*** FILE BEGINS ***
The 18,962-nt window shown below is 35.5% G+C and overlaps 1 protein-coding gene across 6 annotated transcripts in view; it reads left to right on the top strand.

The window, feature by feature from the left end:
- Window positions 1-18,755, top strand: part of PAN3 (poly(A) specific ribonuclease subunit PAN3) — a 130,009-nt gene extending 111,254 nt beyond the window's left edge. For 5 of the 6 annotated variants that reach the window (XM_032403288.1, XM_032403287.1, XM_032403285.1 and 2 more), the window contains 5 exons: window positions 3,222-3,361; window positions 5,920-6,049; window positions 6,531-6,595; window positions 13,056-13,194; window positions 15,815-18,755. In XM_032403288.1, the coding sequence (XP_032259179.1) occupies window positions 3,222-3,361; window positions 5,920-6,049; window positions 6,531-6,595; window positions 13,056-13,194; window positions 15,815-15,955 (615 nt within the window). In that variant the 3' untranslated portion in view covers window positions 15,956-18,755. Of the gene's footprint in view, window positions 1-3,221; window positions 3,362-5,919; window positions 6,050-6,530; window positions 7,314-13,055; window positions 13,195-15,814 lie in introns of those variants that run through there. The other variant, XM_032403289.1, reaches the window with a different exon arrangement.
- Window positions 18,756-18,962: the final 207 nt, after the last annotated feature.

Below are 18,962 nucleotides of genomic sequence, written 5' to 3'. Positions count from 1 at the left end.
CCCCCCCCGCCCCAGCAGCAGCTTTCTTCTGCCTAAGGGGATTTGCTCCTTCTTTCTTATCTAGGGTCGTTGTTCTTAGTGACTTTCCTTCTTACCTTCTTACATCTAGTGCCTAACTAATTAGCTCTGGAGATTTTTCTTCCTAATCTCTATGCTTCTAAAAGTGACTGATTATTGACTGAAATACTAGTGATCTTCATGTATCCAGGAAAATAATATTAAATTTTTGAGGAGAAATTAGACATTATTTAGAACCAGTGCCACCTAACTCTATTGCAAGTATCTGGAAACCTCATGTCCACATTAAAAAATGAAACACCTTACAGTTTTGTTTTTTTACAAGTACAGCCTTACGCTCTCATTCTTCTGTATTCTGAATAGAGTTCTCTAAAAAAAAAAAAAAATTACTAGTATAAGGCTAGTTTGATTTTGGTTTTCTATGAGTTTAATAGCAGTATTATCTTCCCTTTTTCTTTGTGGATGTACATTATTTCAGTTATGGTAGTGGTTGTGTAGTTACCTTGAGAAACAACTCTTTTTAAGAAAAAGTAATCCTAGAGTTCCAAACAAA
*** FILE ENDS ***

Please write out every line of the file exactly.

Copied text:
The 18,962-nt window shown below is 35.5% G+C and overlaps 1 protein-coding gene across 6 annotated transcripts in view; it reads left to right on the top strand.

The window, feature by feature from the left end:
- Window positions 1-18,755, top strand: part of PAN3 (poly(A) specific ribonuclease subunit PAN3) — a 130,009-nt gene extending 111,254 nt beyond the window's left edge. For 5 of the 6 annotated variants that reach the window (XM_032403288.1, XM_032403287.1, XM_032403285.1 and 2 more), the window contains 5 exons: window positions 3,222-3,361; window positions 5,920-6,049; window positions 6,531-6,595; window positions 13,056-13,194; window positions 15,815-18,755. In XM_032403288.1, the coding sequence (XP_032259179.1) occupies window positions 3,222-3,361; window positions 5,920-6,049; window positions 6,531-6,595; window positions 13,056-13,194; window positions 15,815-15,955 (615 nt within the window). In that variant the 3' untranslated portion in view covers window positions 15,956-18,755. Of the gene's footprint in view, window positions 1-3,221; window positions 3,362-5,919; window positions 6,050-6,530; window positions 7,314-13,055; window positions 13,195-15,814 lie in introns of those variants that run through there. The other variant, XM_032403289.1, reaches the window with a different exon arrangement.
- Window positions 18,756-18,962: the final 207 nt, after the last annotated feature.

Below are 18,962 nucleotides of genomic sequence, written 5' to 3'. Positions count from 1 at the left end.
CCCCCCCCGCCCCAGCAGCAGCTTTCTTCTGCCTAAGGGGATTTGCTCCTTCTTTCTTATCTAGGGTCGTTGTTCTTAGTGACTTTCCTTCTTACCTTCTTACATCTAGTGCCTAACTAATTAGCTCTGGAGATTTTTCTTCCTAATCTCTATGCTTCTAAAAGTGACTGATTATTGACTGAAATACTAGTGATCTTCATGTATCCAGGAAAATAATATTAAATTTTTGAGGAGAAATTAGACATTATTTAGAACCAGTGCCACCTAACTCTATTGCAAGTATCTGGAAACCTCATGTCCACATTAAAAAATGAAACACCTTACAGTTTTGTTTTTTTACAAGTACAGCCTTACGCTCTCATTCTTCTGTATTCTGAATAGAGTTCTCTAAAAAAAAAAAAAAATTACTAGTATAAGGCTAGTTTGATTTTGGTTTTCTATGAGTTTAATAGCAGTATTATCTTCCCTTTTTCTTTGTGGATGTACATTATTTCAGTTATGGTAGTGGTTGTGTAGTTACCTTGAGAAACAACTCTTTTTAAGAAAAAGTAATCCTAGAGTTCCAAACAAA